(NBC News) Efforts to slow the spread of coronavirus are forcing the cancellation of in-person alcohol and drug recovery meetings, putting those who are working to stay sober at a heightened risk of relapse.
“Suddenly we’re being told to socially distance ourselves, we’re not allowed to hold hands and say the serenity prayer like we’re used to,” says William Moyers, vice president of public affairs for the Hazelden Betty Ford Foundation. He’s been in recovery since 1994.
The cancellation of in-person 12-step programs, and many of their alternatives, is leaving those in recovery without critical support a time of high anxiety and worry.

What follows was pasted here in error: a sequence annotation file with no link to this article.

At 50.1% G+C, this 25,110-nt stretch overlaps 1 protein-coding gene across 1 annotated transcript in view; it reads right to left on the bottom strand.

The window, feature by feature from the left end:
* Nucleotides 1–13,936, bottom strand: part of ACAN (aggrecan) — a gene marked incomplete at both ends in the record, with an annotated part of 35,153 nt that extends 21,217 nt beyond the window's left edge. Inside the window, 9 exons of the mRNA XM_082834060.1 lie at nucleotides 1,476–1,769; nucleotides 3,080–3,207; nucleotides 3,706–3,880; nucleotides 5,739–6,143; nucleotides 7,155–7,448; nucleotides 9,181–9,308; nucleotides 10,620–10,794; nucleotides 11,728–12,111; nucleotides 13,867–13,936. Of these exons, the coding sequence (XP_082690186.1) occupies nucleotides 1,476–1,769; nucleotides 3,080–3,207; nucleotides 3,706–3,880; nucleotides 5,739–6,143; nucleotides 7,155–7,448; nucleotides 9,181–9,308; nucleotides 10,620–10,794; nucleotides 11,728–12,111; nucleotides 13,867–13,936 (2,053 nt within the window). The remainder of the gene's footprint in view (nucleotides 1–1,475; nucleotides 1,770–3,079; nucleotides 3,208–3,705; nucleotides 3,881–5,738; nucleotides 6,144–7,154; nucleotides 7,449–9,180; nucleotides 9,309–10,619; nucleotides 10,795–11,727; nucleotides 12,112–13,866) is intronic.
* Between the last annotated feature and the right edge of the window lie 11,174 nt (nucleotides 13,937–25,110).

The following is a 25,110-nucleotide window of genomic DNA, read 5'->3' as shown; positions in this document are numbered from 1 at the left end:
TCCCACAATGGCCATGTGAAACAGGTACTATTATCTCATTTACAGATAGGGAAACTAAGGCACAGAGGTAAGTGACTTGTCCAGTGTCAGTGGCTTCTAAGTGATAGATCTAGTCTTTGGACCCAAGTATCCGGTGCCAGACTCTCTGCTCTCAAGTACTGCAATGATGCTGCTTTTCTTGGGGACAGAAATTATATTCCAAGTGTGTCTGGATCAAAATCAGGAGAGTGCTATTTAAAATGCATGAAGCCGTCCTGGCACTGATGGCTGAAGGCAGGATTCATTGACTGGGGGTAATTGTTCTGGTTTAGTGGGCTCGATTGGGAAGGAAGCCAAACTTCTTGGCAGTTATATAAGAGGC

“I think we’ll have an increased relapse rate at all stages of recovery because of these circumstances,” says Dr. Marvin Seppala, the foundation’s chief medical officer.
Still, recovery programs aren’t giving up, but instead, pivoting by taking meetings online via Skype and Zoom.
The Hazelden betty ford foundation quickly expanded their “Recovery Go” platform that was set to launch in two states before the pandemic to all locations.
“In virtual programing we have about 80 percent of people who were in our face-to-face programing and that’s within the first few days,” Dr. Seppala’s says.
Read more: https://nbcnews.to/2xCya7D
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